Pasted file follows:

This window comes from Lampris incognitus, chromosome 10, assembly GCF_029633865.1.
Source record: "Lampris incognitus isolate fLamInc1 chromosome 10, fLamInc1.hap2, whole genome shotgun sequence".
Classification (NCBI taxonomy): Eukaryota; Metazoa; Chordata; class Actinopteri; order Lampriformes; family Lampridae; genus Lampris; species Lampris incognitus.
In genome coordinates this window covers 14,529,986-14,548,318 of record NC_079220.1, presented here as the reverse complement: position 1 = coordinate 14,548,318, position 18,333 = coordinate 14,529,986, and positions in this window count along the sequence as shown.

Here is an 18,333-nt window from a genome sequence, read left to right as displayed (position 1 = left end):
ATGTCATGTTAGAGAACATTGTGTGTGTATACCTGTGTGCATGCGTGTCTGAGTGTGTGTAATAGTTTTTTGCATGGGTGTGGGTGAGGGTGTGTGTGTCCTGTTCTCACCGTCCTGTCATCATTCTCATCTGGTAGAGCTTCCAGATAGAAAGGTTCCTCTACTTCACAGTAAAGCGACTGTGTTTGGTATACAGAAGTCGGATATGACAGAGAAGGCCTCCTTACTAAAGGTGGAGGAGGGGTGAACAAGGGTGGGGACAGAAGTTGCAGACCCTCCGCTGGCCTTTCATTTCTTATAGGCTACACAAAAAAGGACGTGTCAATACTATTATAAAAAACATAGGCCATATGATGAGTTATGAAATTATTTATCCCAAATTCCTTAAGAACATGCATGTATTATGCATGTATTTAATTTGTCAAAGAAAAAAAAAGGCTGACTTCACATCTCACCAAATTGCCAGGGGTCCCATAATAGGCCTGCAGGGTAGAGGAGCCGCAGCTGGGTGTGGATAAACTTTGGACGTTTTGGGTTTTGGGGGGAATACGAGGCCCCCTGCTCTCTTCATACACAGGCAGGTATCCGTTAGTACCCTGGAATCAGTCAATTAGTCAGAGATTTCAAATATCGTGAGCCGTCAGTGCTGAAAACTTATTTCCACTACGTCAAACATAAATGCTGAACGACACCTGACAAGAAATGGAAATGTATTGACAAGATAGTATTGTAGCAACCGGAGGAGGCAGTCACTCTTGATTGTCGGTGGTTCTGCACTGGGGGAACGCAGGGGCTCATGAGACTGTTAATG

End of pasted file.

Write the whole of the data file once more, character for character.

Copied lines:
This window comes from Lampris incognitus, chromosome 10, assembly GCF_029633865.1.
Source record: "Lampris incognitus isolate fLamInc1 chromosome 10, fLamInc1.hap2, whole genome shotgun sequence".
Classification (NCBI taxonomy): Eukaryota; Metazoa; Chordata; class Actinopteri; order Lampriformes; family Lampridae; genus Lampris; species Lampris incognitus.
In genome coordinates this window covers 14,529,986-14,548,318 of record NC_079220.1, presented here as the reverse complement: position 1 = coordinate 14,548,318, position 18,333 = coordinate 14,529,986, and positions in this window count along the sequence as shown.

Here is an 18,333-nt window from a genome sequence, read left to right as displayed (position 1 = left end):
ATGTCATGTTAGAGAACATTGTGTGTGTATACCTGTGTGCATGCGTGTCTGAGTGTGTGTAATAGTTTTTTGCATGGGTGTGGGTGAGGGTGTGTGTGTCCTGTTCTCACCGTCCTGTCATCATTCTCATCTGGTAGAGCTTCCAGATAGAAAGGTTCCTCTACTTCACAGTAAAGCGACTGTGTTTGGTATACAGAAGTCGGATATGACAGAGAAGGCCTCCTTACTAAAGGTGGAGGAGGGGTGAACAAGGGTGGGGACAGAAGTTGCAGACCCTCCGCTGGCCTTTCATTTCTTATAGGCTACACAAAAAAGGACGTGTCAATACTATTATAAAAAACATAGGCCATATGATGAGTTATGAAATTATTTATCCCAAATTCCTTAAGAACATGCATGTATTATGCATGTATTTAATTTGTCAAAGAAAAAAAAAGGCTGACTTCACATCTCACCAAATTGCCAGGGGTCCCATAATAGGCCTGCAGGGTAGAGGAGCCGCAGCTGGGTGTGGATAAACTTTGGACGTTTTGGGTTTTGGGGGGAATACGAGGCCCCCTGCTCTCTTCATACACAGGCAGGTATCCGTTAGTACCCTGGAATCAGTCAATTAGTCAGAGATTTCAAATATCGTGAGCCGTCAGTGCTGAAAACTTATTTCCACTACGTCAAACATAAATGCTGAACGACACCTGACAAGAAATGGAAATGTATTGACAAGATAGTATTGTAGCAACCGGAGGAGGCAGTCACTCTTGATTGTCGGTGGTTCTGCACTGGGGGAACGCAGGGGCTCATGAGACTGTTAATG